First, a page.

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  • Writer's pictureNoah Yard

Bored Gay Werewolf Review- Satirical and Hysterical.

Before we get into this week's review, welcome back to Constantly Irksome, the site where I sporadically post things willy-nilly. Well no more! I'm holding myself accountable. I will try to post something new every Friday morning, (AEDT).

This humble little site isn't for just TV, Film and game reviews anymore, I plan to do deep dives, lists, and articles on topics that interest me. I will even delve into the world of books. This is what I'm doing this week by reviewing Tony Santorella's "Bored Gay Werewolf." Enjoy, and welcome to a new age!

Bored Gay Werewolf:

If I were a lupine creature of the night, I think I would be a lot like Brian, the titular character from Tony Santorella’s ‘Bored Gay Werewolf.” We open on a Brian who is listless, directionless, self-destructive and very, very bored. He has recently moved to the city and lives in a small apartment littered with moving boxes and discarded takeaway containers.


His life consists of a few regular beats. He’ll wake up, usually around 1pm, eat whatever is in his fridge, bike to his dead end, minimum wage job, and then get smashingly drunk with his best friends who he works with.


Oh yes, and once a month, he’ll strip down naked at his local park at night, and turn into a savage, killer, monster of nightmares.


What I love about Brian is that he’s not just a good representation of gay people, he also is not a cliché. At the beginning of the novel, he’s just a very non-descript guy. No signposting that he’s gay with overused or overdone tropes. You probably wouldn’t even know he was gay in the novel if he didn’t mention he was a frequenter of Grindr.


Now I love every gay. There’s no wrong way to be gay, no wrong way to express yourself, your femininity, or lack thereof, does not define you at all. I just really gravitated toward Brian because he feels incredibly accessible to everyone. Especially someone in their mid-twenties, who may not know what their next step is.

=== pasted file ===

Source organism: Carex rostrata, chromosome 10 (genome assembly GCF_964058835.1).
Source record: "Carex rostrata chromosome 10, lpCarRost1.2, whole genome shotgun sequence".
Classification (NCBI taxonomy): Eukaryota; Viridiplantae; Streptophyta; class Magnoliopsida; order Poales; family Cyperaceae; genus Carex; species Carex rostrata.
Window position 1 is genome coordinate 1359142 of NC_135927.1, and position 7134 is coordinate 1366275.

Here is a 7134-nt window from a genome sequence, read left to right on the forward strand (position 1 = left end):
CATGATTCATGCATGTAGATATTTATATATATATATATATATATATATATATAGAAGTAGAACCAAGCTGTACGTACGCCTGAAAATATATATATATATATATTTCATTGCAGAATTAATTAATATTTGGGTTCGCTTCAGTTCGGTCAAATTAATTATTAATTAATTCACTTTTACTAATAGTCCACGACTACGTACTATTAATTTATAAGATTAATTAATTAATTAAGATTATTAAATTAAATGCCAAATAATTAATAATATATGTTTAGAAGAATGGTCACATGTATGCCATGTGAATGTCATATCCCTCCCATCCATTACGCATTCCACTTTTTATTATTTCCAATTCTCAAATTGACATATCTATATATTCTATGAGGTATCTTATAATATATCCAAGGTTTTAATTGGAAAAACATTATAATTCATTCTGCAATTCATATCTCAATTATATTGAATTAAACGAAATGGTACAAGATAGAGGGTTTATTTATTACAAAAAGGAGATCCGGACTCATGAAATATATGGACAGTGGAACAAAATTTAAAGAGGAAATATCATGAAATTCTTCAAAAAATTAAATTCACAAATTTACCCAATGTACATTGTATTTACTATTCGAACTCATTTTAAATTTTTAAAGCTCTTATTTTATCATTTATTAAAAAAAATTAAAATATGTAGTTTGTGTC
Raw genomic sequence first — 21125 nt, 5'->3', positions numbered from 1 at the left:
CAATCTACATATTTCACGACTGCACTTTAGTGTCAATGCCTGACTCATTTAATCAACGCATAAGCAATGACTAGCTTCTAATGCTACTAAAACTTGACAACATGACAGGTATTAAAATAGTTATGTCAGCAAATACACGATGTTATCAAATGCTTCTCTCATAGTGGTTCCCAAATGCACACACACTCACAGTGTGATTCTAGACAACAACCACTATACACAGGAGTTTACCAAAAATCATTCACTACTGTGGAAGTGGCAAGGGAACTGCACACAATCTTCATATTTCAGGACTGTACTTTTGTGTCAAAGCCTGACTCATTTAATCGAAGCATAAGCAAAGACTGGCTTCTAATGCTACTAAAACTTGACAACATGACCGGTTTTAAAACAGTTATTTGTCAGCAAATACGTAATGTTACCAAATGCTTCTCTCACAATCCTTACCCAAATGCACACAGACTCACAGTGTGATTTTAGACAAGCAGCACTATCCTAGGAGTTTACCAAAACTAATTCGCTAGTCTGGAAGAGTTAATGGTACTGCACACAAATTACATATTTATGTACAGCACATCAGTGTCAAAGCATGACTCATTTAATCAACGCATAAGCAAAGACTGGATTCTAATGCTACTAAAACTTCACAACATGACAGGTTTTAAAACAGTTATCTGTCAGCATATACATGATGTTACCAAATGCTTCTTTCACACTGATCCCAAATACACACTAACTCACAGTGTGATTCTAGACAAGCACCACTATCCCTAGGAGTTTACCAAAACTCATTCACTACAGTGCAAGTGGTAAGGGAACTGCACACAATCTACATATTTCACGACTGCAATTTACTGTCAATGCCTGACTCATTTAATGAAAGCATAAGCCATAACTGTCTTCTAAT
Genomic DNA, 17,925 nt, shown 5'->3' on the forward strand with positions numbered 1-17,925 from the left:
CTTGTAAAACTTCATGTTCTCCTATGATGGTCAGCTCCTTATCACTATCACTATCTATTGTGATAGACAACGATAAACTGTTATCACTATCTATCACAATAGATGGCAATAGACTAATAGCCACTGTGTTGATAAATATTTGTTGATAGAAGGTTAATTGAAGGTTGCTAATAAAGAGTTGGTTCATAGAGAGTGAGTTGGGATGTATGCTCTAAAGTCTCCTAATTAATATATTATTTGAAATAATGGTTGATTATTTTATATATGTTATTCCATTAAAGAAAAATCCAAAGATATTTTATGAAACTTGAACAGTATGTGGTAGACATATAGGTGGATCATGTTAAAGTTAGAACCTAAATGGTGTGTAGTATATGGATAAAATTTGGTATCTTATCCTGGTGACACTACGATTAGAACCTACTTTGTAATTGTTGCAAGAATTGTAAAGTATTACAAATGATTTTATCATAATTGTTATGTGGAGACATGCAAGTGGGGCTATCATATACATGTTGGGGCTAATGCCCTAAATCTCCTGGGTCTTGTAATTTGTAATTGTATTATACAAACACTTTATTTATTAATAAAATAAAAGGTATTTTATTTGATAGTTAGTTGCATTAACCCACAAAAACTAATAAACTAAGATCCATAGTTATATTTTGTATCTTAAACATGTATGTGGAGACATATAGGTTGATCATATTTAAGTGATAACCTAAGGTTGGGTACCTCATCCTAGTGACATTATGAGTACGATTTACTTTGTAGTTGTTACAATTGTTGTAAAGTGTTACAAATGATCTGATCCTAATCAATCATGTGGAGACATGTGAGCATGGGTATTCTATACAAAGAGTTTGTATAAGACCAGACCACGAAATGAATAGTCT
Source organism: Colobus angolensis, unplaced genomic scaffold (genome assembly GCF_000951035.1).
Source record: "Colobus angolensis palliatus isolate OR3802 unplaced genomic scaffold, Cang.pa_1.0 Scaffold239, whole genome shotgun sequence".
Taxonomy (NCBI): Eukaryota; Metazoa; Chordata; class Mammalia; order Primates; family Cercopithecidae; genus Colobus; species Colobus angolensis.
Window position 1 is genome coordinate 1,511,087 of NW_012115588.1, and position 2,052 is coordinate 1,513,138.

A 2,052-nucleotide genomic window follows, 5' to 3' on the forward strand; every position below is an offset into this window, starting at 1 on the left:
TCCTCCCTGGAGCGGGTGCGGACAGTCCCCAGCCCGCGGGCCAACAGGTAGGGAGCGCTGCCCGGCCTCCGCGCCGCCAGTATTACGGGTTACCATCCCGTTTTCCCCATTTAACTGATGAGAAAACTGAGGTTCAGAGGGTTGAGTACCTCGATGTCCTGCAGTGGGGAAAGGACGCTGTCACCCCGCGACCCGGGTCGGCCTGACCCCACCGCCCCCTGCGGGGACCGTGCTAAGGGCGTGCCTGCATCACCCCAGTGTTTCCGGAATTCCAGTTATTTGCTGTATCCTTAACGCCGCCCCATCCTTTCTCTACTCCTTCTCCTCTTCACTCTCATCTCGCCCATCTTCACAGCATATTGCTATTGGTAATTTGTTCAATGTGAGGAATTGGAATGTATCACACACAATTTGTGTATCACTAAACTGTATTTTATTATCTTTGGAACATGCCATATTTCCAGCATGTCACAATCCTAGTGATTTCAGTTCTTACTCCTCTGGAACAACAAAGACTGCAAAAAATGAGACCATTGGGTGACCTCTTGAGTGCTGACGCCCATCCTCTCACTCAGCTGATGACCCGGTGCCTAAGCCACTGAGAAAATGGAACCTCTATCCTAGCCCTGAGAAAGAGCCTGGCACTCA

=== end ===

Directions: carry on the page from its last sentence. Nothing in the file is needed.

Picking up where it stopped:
He has two friends, Darby and Nik, who work with him at a very average restaurant during the night shift. Apart from these two, who are rather brilliant characters in and of themselves, he’s isolated himself, the fear of getting too close to people, hurting them or them thinking he’s a freak all too real for Brian.


Enter Tyler, a suit with an exaggerated sense of self-confidence and ego. Tyler is everything that Brian is not. Driven, hyper-masculine, in your face and always looking for the next big thing that’s gonna make him some money. His newest investment is werewolves. After finding Brian, he tries to convince him that all werewolves need a pack and that the only way to achieve what you want in life is toxic levels of hyper-masculinity.


This is the type of thing Brian abhors, over-the-top machismo centred around dominance, the “grindset” and violence. Brian sniffs this out in their first meeting, that Tyler is just a gym rat who would probably have “No fats/no femmes” on their dating profile. But Tyler is also a werewolf, the only other one Brian has ever heard of, so…


Once he buys into Tyler’s pitch, which is to create a brand, app, and social experience, around werewolves so he can create a “Pack“ and integrate into society like a start-up company, Brian learns just how toxic Tyler is and goes on a journey of discovery about finding out who he is, by defining what he isn’t.


This novel tries to be a lot of things and mostly succeeds, mostly as a warning and denunciation of over-the-top masculinity. The type you’d hear about on a podcast, or in Fight Club (which this novel largely is influenced by.) From the gym to self-actualisation, to climbing to the top to get what you deserve because you’re a big capital M Man! Santorella hammers it into the audience, the ridiculousness of men like Tyler.


It's also a heart-warming tale of found family, and finding your pack where you least suspect, intrigue, and blood. As I said the novel tries to be a lot of things, and juggles themes, characters and story expertly. I find sometimes that the pacing is maybe a bit fast, especially towards the end, but this isn’t that big a deal as the book is only 270-ish pages.


The book is also ludicrously funny. I found myself snorting through Santorella’s prose and description of the world through the eyes of a bored gay werewolf. On a camping trip with Tyler’s friends, Brian is delegated the GBF (gay best friend) of the wives in the group. Brian doesn’t like this, doesn’t like being pigeonholed, or being told to perform a certain way;


“On day three, Brian realises he is a gay frog in Sarah’s pot of boiling fag-hag water.”


This line shows Brian's cynicism and rejection of the norms in such an absurd way you’d think AI wrote it. But a human did, and that’s what makes Santorella so brilliant.


Santorella looks at themes of loneliness and inclusivity, aggression and passivity, love and hate with this humour stirred in all the way through. It’s a true delight for a gay reader but would entertain anyone, truly, as Brian’s story feels very emblematic of what’s going on in the world of masculinity podcasts, the grindset, and dangerous men.


Don’t be a macho, asshole alpha. Be a Bored, Gay Werewolf.

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